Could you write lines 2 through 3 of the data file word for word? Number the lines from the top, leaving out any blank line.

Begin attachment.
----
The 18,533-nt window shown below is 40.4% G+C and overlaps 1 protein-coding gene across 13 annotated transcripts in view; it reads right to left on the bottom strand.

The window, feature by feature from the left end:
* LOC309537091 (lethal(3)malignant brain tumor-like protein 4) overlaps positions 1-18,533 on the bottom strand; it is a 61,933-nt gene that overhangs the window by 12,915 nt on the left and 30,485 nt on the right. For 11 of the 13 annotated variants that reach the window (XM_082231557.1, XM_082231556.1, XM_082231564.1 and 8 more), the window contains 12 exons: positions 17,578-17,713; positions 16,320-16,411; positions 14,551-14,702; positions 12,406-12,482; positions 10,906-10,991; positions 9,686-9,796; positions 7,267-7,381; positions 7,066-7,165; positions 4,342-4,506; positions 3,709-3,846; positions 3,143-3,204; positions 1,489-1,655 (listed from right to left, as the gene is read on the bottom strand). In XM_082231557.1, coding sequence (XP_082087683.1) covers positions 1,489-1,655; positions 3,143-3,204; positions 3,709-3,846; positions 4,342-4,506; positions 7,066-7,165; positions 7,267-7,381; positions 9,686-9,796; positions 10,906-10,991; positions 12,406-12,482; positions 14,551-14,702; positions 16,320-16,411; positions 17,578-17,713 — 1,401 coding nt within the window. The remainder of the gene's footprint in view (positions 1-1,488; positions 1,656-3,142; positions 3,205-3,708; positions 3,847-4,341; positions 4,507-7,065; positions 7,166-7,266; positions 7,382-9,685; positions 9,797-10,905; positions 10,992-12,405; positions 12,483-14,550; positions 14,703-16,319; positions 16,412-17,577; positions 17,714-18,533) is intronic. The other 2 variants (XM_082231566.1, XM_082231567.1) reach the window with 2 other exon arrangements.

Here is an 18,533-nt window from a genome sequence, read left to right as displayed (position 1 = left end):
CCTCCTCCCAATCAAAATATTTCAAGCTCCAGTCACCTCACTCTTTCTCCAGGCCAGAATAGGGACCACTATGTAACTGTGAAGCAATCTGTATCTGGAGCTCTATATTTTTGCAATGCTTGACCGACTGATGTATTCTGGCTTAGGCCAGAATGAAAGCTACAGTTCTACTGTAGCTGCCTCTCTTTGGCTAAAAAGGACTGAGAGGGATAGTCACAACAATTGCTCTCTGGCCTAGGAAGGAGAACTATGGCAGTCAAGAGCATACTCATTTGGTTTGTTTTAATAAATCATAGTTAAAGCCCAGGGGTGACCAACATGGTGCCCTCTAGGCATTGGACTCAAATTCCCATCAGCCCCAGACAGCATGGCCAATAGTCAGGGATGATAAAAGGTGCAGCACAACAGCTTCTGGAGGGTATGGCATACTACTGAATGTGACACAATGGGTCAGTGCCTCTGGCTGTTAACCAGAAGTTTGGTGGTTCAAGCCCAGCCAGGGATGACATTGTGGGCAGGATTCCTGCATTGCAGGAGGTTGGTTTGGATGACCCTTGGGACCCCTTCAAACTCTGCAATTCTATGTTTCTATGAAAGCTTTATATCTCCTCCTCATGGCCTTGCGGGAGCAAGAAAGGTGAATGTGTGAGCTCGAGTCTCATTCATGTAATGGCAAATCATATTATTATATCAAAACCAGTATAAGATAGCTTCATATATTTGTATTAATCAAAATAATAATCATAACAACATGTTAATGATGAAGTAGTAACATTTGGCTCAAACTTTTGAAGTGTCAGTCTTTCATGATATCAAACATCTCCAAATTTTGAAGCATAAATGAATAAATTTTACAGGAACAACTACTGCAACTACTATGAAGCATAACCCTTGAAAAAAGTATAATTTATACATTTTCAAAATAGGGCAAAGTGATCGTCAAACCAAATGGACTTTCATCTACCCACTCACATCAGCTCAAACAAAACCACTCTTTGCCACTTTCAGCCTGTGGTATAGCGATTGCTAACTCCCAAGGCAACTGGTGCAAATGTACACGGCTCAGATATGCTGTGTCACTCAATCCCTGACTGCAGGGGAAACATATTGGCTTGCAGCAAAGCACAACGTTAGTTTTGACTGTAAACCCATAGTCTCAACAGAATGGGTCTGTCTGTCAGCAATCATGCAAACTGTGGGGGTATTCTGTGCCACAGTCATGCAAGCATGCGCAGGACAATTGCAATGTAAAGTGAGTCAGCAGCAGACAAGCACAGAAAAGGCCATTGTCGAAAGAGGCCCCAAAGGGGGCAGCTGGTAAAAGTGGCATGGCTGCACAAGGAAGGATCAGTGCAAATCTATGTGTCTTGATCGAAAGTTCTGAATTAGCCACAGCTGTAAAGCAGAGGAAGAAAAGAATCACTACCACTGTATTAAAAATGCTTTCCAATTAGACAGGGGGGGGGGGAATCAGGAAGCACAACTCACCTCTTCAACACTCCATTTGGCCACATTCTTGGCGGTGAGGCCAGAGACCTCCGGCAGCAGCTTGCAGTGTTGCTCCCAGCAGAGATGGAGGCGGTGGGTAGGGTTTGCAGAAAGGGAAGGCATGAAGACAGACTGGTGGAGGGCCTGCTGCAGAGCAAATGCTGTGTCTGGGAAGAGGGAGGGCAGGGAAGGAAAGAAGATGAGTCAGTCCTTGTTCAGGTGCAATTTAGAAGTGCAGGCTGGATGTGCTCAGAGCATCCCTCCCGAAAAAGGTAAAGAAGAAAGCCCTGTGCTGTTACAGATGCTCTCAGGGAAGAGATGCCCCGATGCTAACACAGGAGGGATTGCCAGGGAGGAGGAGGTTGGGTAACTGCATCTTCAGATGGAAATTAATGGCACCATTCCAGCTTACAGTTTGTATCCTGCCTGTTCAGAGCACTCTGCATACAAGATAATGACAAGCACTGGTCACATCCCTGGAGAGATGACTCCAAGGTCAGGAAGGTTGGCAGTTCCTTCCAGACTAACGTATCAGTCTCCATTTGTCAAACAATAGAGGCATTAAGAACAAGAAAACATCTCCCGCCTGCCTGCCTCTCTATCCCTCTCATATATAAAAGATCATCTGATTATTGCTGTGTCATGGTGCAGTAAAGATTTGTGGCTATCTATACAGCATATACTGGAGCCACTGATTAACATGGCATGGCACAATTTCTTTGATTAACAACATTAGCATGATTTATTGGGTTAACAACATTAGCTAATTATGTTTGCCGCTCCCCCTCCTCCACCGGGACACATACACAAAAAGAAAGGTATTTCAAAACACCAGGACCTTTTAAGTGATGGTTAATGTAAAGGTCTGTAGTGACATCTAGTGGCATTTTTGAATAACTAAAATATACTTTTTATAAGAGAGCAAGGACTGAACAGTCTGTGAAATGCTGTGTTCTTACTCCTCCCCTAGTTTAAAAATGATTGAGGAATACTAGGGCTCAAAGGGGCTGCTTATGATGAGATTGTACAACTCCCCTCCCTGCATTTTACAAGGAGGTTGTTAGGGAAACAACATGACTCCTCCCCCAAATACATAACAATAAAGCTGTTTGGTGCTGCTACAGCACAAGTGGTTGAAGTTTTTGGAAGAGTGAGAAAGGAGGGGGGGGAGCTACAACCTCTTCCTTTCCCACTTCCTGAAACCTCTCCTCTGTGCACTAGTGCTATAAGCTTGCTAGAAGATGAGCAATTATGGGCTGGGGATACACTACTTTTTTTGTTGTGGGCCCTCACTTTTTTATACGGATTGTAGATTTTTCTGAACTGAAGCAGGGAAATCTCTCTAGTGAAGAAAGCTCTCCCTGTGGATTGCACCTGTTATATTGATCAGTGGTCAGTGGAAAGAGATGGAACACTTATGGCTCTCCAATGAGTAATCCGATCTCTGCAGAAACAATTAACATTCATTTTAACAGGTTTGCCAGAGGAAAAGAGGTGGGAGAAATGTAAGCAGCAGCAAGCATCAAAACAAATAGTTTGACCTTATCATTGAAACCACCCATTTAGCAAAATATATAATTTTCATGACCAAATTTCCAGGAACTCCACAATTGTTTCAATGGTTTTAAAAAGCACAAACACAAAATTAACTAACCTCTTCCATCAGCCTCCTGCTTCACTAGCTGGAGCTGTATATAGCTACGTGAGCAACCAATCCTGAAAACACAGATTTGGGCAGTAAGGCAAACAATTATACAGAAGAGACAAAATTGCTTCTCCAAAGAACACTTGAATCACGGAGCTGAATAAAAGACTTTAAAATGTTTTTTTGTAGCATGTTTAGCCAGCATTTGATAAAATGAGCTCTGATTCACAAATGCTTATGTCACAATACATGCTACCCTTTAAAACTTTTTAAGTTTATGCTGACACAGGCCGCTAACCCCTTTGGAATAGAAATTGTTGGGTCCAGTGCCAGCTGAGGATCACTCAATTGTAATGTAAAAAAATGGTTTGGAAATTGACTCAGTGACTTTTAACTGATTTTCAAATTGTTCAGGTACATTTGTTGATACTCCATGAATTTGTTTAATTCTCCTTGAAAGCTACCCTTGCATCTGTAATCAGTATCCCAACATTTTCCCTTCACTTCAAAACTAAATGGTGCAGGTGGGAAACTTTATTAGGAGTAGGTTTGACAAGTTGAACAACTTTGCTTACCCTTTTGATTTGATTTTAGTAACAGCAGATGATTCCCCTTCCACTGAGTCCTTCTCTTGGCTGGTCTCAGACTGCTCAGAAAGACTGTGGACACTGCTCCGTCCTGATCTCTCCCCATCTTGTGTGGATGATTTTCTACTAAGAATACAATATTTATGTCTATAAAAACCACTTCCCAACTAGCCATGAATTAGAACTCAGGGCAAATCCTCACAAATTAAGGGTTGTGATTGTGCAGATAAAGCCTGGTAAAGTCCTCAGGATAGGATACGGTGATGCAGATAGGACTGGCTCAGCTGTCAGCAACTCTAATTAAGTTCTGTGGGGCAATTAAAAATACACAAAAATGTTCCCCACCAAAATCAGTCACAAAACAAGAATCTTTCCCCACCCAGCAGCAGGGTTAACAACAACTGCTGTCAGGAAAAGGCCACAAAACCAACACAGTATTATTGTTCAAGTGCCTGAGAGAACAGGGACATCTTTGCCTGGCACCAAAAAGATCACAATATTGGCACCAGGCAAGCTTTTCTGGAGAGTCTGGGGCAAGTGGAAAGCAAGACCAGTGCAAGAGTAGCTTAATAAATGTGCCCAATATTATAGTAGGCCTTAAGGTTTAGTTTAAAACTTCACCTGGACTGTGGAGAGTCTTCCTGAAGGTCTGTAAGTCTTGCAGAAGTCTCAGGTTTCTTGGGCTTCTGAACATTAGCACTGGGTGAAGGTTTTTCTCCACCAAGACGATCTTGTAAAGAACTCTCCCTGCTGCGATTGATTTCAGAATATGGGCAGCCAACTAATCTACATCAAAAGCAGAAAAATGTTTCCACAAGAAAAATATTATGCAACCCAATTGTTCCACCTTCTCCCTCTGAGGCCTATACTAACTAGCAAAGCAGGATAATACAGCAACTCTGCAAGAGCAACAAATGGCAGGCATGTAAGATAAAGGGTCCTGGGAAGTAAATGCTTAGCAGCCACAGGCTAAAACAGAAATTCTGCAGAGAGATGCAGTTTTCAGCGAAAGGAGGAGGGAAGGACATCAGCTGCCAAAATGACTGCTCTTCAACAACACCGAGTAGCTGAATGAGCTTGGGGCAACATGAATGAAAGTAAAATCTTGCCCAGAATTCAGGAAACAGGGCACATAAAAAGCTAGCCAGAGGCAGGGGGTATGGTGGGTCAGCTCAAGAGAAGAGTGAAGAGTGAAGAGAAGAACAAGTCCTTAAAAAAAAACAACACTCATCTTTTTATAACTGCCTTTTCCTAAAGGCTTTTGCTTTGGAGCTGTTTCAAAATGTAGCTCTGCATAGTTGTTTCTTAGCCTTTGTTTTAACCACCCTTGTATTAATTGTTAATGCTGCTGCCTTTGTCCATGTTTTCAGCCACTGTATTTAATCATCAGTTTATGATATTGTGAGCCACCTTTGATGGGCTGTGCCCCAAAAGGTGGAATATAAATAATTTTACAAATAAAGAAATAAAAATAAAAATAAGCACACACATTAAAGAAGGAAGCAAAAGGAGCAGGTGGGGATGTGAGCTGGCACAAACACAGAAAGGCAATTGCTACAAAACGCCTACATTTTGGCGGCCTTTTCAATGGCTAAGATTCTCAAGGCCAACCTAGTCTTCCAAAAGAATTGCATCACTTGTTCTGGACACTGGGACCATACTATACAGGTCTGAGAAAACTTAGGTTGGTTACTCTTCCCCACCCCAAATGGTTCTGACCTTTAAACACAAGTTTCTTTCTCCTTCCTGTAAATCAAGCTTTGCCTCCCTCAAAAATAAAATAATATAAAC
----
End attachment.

The window, feature by feature from the left end:
* LOC309537091 (lethal(3)malignant brain tumor-like protein 4) overlaps positions 1-18,533 on the bottom strand; it is a 61,933-nt gene that overhangs the window by 12,915 nt on the left and 30,485 nt on the right. For 11 of the 13 annotated variants that reach the window (XM_082231557.1, XM_082231556.1, XM_082231564.1 and 8 more), the window contains 12 exons: positions 17,578-17,713; positions 16,320-16,411; positions 14,551-14,702; positions 12,406-12,482; positions 10,906-10,991; positions 9,686-9,796; positions 7,267-7,381; positions 7,066-7,165; positions 4,342-4,506; positions 3,709-3,846; positions 3,143-3,204; positions 1,489-1,655 (listed from right to left, as the gene is read on the bottom strand). In XM_082231557.1, coding sequence (XP_082087683.1) covers positions 1,489-1,655; positions 3,143-3,204; positions 3,709-3,846; positions 4,342-4,506; positions 7,066-7,165; positions 7,267-7,381; positions 9,686-9,796; positions 10,906-10,991; positions 12,406-12,482; positions 14,551-14,702; positions 16,320-16,411; positions 17,578-17,713 — 1,401 coding nt within the window. The remainder of the gene's footprint in view (positions 1-1,488; positions 1,656-3,142; positions 3,205-3,708; positions 3,847-4,341; positions 4,507-7,065; positions 7,166-7,266; positions 7,382-9,685; positions 9,797-10,905; positions 10,992-12,405; positions 12,483-14,550; positions 14,703-16,319; positions 16,412-17,577; positions 17,714-18,533) is intronic. The other 2 variants (XM_082231566.1, XM_082231567.1) reach the window with 2 other exon arrangements.